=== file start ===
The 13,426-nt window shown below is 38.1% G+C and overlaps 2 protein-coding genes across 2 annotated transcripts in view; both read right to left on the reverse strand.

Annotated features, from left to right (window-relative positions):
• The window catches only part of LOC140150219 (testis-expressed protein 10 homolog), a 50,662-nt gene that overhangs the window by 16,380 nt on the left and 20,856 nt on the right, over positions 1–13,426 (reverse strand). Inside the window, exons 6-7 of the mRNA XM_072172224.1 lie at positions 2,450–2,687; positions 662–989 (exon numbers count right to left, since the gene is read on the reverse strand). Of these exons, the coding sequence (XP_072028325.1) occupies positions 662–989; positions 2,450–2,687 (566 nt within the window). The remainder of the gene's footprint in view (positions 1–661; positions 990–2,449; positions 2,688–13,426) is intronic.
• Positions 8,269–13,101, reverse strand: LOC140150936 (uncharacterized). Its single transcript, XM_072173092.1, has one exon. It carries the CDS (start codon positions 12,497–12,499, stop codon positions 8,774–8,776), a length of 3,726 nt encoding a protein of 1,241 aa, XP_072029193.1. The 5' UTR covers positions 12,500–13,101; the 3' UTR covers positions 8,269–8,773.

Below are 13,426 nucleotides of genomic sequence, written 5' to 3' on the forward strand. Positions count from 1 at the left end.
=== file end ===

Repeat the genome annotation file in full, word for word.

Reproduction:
The 13,426-nt window shown below is 38.1% G+C and overlaps 2 protein-coding genes across 2 annotated transcripts in view; both read right to left on the reverse strand.

Annotated features, from left to right (window-relative positions):
• The window catches only part of LOC140150219 (testis-expressed protein 10 homolog), a 50,662-nt gene that overhangs the window by 16,380 nt on the left and 20,856 nt on the right, over positions 1–13,426 (reverse strand). Inside the window, exons 6-7 of the mRNA XM_072172224.1 lie at positions 2,450–2,687; positions 662–989 (exon numbers count right to left, since the gene is read on the reverse strand). Of these exons, the coding sequence (XP_072028325.1) occupies positions 662–989; positions 2,450–2,687 (566 nt within the window). The remainder of the gene's footprint in view (positions 1–661; positions 990–2,449; positions 2,688–13,426) is intronic.
• Positions 8,269–13,101, reverse strand: LOC140150936 (uncharacterized). Its single transcript, XM_072173092.1, has one exon. It carries the CDS (start codon positions 12,497–12,499, stop codon positions 8,774–8,776), a length of 3,726 nt encoding a protein of 1,241 aa, XP_072029193.1. The 5' UTR covers positions 12,500–13,101; the 3' UTR covers positions 8,269–8,773.

Below are 13,426 nucleotides of genomic sequence, written 5' to 3' on the forward strand. Positions count from 1 at the left end.